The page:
The most important protocol that provides the communications architecture for the Internet is the Internet Protocol (IP). Each device that connects to the Internet is assigned an IP (Internet Protocol) address: an IP address is a decimal (IPv4) or hexadecimal (IPv6) address that is similar to a telephone number (a number that is assigned to a device located at a physical location). IP addresses are located in the header of IP datagrams (blocks of data also referred to as packets) that are used to transport data across the Internet.
The first standardised IP address released was Version 4 (IPv4): whose specification was published in 1980 and was applied to ARPANET (forerunner to the Internet) in 1983. When the Internet was opened up to civil society in the early 1990's, the amount of IPv4 addresses available (4.3 billion (4,294,967,296)) began to be depleted and was finally exhausted in 2011. Version 6 (IPv6) was designed in the mid-1990's and released in 1998 to solve the problem of IPv4 addresses being depleted; alongside some privacy, security and efficiency improvements.
The Internet Assigned Numbers Authority (IANA) - who control the assignment of IP address block - was fundamental in suggesting that the number of bits in an IP address needed expanding. IP Version 6 was designed by Internet Engineering Task Force (IETF) working groups, and was formalised by December 1998. You may be wondering what happened to IP version 5: that was a failed experimental streaming protocol that was never adopted and was consigned to the protocol dustbin.
IPv4 addresses are a 32-bit decimal number consisting of four units separated by dots: four 8 bits octets (4x8=32 bits). IPv6 addresses are a 128-bit hexadecimal number (comprises numbers and upper / lower case characters) that consists of eight units of four characters separated by colons or double colons: each group of four characters is 16 bits (8x16=128 bits). The following examples show a typical IPv4 and IPv6 address:
In relation to the IPv4 address: the first octet identifies the network and the following three octets identify a local address (host identifier) at the network. IETF and IANA have reserved some IPv4 addresses for special services (Loopback, TEST-NET-1, TEST-NET-2, TEST-NET-3, Private networks etc). IPv4 and IPv6 have not been designed to be compatible, therefore the adoption of IPv6 has taken longer than expected.
IP addresses: In Use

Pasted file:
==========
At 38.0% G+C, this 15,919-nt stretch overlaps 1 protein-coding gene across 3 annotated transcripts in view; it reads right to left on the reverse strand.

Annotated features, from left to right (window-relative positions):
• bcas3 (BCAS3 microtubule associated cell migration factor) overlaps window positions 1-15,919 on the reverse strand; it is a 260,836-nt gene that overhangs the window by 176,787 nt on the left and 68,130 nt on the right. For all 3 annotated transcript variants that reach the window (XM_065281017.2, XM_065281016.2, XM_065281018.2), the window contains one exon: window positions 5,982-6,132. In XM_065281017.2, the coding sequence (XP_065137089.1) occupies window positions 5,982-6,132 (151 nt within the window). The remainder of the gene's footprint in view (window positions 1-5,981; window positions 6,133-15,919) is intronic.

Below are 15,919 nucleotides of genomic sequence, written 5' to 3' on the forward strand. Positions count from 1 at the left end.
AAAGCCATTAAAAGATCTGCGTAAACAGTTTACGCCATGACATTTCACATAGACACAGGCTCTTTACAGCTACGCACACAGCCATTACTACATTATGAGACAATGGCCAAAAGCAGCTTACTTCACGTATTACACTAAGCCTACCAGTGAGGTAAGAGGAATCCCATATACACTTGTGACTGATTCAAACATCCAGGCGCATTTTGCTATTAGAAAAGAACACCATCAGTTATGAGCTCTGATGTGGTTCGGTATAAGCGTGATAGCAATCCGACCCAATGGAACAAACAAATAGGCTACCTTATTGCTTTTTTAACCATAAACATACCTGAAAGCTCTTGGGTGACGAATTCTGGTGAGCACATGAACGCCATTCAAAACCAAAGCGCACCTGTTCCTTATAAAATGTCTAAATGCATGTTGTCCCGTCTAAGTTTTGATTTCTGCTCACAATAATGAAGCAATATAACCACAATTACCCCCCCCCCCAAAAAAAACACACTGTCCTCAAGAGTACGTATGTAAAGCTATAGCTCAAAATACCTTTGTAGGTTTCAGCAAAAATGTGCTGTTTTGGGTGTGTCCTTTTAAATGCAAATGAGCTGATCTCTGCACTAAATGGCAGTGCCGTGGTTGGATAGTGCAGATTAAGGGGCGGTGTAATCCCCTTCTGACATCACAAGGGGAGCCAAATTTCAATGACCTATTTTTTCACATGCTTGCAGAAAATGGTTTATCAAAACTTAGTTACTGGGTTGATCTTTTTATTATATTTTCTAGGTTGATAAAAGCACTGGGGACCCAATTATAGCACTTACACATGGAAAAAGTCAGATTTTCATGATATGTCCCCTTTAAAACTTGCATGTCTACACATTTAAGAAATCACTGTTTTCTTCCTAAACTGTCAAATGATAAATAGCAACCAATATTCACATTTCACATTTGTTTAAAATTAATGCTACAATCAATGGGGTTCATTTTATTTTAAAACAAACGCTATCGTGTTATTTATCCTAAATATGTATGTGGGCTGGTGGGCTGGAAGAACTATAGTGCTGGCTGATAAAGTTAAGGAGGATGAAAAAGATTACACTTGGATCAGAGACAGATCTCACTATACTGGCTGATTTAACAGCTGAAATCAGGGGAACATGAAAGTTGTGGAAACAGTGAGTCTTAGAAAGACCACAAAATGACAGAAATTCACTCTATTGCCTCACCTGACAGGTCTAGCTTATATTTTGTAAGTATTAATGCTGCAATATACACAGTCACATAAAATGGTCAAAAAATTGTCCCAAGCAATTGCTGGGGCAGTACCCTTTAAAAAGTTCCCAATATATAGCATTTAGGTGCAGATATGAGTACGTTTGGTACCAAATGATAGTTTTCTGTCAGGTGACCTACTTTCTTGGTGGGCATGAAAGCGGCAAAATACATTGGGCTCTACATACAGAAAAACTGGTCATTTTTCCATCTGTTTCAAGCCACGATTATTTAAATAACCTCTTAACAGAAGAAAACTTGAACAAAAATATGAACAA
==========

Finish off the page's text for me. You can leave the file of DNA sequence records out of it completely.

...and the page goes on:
As stated, the typical IP address (Version 4) will look somewhat like the following:
IP addresses can be either static or dynamic: typically a website will have a static IP address; as the website owners will host the service on a specific server. End-users who connect to the Internet through an ISP are typically assigned a new/dynamic IP address every time they connect to the Internet. Dynamic IP addresses are usually assigned by a service provider from a catalog of IP addresses; so, there will be a set limit to the number of possible IP addresses that the user can be assigned.
The IP address system is part of the larger TCP/IP protocol suite: which is basically the backbone software protocol which runs and is the software of the Internet. Without the IP address system, the Internet could not function. The DNS system is a naming system that converts IP addresses to domain names and helps users more easily locate an Internet resource. Users generally do not use IP addresses to locate Internet resources; though they can enter an IP address into Internet apps (like browsers) to locate websites etc.
End-users can attempt to hide and change their IP addresses through connecting to a proxy server; thereby routing their online activity through another computer. The Tor browser is another option for users wishing to mask their IP address. Masking an IP address is useful for users who have concerns about their privacy, and, or, subject to censorship by their Internet Service Provider. However, it should be noted: that users can still be potentially traced through their use of proxy servers and the Tor browser.